State insurance regulators often stress the need to shop around for a policy, since the only way to know you’re getting the best deal is to get prices from a number of insurers. The Insurance Information Institute1 recommends that consumers get quotes from at least three carriers. But there are many factors to consider when making a car insurance quote comparison.
First, it's recommended that shoppers maintain consistency through the process. The National Association of Insurance Commissioners2 recommends that shoppers comparing auto insurance make sure to ask for the same coverage limits and give the same information to insurers when getting price estimates. This is important because it allows for an apples-to-apples comparison of policies. After you fill out an AutoInsurance.com quote form, you can get back a set of prices from a handful of quality insurers. All of them will conveniently be based on the same information and will be for the same coverage, so the only thing left to do is compare companies.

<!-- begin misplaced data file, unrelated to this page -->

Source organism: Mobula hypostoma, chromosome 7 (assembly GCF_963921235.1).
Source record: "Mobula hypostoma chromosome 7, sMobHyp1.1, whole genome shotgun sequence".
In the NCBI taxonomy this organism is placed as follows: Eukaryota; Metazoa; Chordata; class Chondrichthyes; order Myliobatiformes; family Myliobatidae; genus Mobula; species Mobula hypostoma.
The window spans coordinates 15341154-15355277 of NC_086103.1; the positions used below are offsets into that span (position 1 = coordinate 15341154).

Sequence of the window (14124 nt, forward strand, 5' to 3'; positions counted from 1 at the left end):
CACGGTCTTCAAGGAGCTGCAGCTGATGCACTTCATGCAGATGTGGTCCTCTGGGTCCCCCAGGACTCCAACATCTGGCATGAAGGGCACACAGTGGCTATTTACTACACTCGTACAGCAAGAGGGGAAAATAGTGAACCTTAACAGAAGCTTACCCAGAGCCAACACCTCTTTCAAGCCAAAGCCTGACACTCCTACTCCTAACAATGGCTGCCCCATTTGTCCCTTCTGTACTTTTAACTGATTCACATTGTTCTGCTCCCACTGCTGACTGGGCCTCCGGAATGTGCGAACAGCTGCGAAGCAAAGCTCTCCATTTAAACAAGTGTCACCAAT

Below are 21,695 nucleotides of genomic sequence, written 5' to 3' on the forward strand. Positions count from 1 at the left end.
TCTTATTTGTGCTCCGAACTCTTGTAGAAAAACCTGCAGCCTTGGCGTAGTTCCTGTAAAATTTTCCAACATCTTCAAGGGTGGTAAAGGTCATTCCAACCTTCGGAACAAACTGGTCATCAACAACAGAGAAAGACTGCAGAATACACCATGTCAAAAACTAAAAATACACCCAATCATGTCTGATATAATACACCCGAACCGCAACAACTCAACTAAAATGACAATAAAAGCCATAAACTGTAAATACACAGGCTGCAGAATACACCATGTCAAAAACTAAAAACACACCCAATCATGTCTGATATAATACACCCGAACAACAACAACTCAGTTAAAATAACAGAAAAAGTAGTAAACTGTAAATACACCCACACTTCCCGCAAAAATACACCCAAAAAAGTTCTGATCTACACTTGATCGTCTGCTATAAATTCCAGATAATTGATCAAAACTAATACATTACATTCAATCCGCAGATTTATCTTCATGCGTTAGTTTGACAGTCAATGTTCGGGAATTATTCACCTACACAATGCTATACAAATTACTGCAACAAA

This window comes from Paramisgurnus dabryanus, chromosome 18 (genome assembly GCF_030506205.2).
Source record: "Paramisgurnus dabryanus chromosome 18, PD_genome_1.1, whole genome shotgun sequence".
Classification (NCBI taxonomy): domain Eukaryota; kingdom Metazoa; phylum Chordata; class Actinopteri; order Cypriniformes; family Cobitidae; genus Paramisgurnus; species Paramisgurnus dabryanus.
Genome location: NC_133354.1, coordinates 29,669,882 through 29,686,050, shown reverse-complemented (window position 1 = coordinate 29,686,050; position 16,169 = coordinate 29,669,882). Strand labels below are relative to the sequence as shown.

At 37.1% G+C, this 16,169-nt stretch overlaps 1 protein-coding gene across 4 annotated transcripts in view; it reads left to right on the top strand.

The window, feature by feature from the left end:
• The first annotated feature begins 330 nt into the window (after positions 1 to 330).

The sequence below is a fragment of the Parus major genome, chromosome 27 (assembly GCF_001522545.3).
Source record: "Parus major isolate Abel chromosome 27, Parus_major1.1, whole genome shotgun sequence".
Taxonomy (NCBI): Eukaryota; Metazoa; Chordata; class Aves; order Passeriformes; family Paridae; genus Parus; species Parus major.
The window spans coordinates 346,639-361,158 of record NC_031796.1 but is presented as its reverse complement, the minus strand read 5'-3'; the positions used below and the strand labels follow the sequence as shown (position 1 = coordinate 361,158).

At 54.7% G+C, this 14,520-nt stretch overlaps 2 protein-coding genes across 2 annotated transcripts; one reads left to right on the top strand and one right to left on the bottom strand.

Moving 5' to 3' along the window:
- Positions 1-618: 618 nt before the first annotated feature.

When comparing companies, your initial inclination may be to go with the lowest-priced insurer, but state insurance regulators stress that there are important factors to compare beyond price. Two of those factors are the financial strength of the company and its customer-service track record.
Most major insurers have relatively solid financial footing, but some are stronger than others. Checking up on an insurer's rating with a rating agency like A.M. Best can give consumers an idea of how financially solid a company is and peace of mind when purchasing a policy.
One way to make a comparison of customer-service records is to simply ask other drivers about their experiences with their own insurers. If you want to go beyond that, a more scientific method is to search consumer-complaint records made available by state insurance departments. They can make it easy to for you to compare which companies had the fewest customer complaints filed against them.
So keep the following in mind when comparing coverage providers:
Most state insurance regulators publish annual consumer-complaint reports giving the state's top insurers numerical scores based on how many complaints they got in relation to the size of the company. These reports are usually made available online and can give consumers a better idea of how satisfied policyholders are with a particular insurer.